The main reason is experience - or, to be more precise, Hillary's extensive experience in foreign policy in comparison to Bernie Sanders'. In 2008, she and Barack Obama both had a few years of experience in the Senate. Hillary of course had knowledge of international issues via Bill Clinton when she was First Lady, but it was unclear exactly what that knowledge was, or how she would perform in an actual executive office. This year, Hillary has four years as Secretary of State in her dossier - a position that is second only to President in conducting of foreign policy.
Hillary voted for our disastrous war in Iraq (which I, stupidly, supported at the time). Obama did not, and that was one reason I preferred him to Hillary. Bernie also voted against the war, and that's a strong point in his favor. But it's not quite enough for me.
And that's because, in foreign policy, Bernie has no real experience. Further, his answer on foreign policy in Thursday's debate, to the question what country poses the greatest threat to the US, lacked depth. His bailiwick is economics and domestic policy, which is great, but I think we need someone in the White House with the most possible foreign policy experience. The stakes are just too high to go otherwise.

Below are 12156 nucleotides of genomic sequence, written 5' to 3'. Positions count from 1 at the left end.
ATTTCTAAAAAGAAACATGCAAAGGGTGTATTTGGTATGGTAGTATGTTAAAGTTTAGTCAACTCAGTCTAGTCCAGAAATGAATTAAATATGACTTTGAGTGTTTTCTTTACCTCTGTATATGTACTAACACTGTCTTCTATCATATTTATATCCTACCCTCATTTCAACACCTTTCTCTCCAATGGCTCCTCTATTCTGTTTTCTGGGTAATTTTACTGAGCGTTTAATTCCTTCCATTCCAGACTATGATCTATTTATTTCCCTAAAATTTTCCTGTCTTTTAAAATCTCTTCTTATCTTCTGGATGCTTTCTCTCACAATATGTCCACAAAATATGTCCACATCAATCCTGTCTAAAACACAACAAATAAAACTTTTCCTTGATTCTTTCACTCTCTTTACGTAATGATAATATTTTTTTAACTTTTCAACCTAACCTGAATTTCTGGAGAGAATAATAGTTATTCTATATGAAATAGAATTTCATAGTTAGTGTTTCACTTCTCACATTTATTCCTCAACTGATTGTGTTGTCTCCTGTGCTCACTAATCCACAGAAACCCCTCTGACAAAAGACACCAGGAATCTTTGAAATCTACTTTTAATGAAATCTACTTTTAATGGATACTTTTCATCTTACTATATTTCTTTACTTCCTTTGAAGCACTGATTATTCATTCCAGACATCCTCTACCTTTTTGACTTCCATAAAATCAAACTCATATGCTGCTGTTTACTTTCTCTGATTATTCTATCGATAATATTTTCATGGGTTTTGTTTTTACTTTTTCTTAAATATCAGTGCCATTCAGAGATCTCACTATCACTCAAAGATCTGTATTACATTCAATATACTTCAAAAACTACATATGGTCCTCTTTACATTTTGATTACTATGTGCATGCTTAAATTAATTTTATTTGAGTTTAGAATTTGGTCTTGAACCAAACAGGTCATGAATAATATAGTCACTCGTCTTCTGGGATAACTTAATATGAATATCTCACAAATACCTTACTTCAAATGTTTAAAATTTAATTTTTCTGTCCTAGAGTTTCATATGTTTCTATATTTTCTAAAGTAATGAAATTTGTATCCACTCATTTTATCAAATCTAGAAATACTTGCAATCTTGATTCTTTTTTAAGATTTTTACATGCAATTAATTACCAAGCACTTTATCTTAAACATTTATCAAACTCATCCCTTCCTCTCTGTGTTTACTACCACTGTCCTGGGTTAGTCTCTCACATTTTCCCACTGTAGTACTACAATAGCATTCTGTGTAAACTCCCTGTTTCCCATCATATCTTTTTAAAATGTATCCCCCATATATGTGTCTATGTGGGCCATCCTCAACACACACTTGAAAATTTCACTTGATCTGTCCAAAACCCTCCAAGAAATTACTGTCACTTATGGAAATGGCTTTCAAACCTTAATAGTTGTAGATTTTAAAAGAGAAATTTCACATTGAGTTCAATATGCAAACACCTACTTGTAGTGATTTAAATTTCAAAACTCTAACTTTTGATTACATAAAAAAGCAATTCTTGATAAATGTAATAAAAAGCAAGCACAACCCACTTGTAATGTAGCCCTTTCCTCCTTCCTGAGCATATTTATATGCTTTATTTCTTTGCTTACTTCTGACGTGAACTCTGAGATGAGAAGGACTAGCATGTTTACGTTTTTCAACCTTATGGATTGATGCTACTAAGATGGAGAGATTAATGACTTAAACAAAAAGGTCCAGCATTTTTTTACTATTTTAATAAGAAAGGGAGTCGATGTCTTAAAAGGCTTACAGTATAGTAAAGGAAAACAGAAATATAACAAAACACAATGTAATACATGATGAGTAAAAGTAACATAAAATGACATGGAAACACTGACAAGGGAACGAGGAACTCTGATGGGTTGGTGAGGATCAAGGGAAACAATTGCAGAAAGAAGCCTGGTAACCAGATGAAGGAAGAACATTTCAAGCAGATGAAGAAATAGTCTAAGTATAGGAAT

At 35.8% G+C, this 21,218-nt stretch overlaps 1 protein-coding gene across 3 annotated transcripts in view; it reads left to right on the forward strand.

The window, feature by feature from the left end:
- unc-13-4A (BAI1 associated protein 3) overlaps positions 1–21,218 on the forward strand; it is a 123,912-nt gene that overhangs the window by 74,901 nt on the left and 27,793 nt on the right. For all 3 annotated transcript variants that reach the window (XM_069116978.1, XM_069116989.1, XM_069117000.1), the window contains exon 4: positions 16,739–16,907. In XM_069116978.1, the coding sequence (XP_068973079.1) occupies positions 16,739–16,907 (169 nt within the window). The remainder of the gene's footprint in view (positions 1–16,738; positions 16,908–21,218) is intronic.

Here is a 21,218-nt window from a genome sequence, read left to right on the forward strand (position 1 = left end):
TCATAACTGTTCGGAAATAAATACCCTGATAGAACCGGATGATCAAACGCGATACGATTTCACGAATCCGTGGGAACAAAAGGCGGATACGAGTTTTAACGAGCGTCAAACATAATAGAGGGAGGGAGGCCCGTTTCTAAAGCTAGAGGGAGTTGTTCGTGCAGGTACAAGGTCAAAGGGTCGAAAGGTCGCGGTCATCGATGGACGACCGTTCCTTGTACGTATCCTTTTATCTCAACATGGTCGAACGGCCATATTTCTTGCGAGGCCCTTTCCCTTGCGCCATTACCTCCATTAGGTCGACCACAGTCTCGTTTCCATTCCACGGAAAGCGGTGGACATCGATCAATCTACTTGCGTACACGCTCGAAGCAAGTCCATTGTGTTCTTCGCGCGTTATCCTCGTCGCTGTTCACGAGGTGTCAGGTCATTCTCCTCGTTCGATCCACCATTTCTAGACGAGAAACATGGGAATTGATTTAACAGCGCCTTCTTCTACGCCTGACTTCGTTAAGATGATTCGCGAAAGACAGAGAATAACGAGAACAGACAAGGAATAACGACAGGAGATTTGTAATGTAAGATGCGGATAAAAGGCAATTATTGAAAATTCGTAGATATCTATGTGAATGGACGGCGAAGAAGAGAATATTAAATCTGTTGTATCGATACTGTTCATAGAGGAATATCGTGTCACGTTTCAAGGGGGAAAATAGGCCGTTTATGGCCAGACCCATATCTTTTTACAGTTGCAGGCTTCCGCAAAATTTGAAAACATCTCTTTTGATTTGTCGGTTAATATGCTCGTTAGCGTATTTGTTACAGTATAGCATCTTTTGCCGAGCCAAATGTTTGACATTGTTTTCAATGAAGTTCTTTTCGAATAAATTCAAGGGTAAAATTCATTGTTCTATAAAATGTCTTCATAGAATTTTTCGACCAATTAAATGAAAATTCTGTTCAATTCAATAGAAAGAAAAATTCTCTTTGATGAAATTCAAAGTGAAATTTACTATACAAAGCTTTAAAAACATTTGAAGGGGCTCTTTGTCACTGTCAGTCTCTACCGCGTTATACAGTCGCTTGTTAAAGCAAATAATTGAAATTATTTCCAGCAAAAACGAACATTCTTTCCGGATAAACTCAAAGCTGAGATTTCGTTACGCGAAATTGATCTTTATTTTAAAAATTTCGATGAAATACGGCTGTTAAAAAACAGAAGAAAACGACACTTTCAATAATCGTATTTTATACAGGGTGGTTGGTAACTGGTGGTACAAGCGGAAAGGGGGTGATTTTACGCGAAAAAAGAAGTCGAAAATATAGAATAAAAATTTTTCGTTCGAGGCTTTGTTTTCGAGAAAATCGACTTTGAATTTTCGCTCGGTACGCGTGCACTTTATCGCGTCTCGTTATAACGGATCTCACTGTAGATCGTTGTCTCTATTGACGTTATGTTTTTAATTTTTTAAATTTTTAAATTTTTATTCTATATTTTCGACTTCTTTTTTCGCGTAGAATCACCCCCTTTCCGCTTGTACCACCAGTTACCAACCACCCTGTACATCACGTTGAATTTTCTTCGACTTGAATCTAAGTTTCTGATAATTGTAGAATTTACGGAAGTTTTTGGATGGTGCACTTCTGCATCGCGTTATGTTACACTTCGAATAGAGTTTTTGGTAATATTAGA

I agree with Bernie on some issues. I'm against capital punishment, as is he, and I agree with him that all public higher education should be free. But I'm not happy with his D- from the NRA, and prefer Hillary's F. This is clearly a life-and-death issue, and I want someone who will fight the NRA and the gun cult in this country tooth and nail.
I'm not overly concerned about Hillary's hefty speaking fees from Wall Street. I haven't seen any evidence that it's influenced her views or actions. Further, as a Professor at Fordham University, a top-notch Jesuit institution, I know from first-hand experience that it's possible to receive money from an institution without becoming an advocate of its views. I agree with the Church that capital punishment is wrong, but disagree with its position on abortion - I think a pregnant woman should have control over her body - and say so all the time.
In 2008, I struggled with the question of what would do the most good for America - election of an African-American or a woman as President? It was a very tough decision, but I concluded that more good could be done, more wrongs could be righted, by the election of Barack Obama as President.
But that in no way diminished the need to correct the centuries - millennia, world-wide - of suppression of women in our political system. And now, in 2016, I'll be casting my vote for Hillary Clinton, and at least a part of that reason is to help correct the injustice that has been done to women, and at long last see a woman in our White House.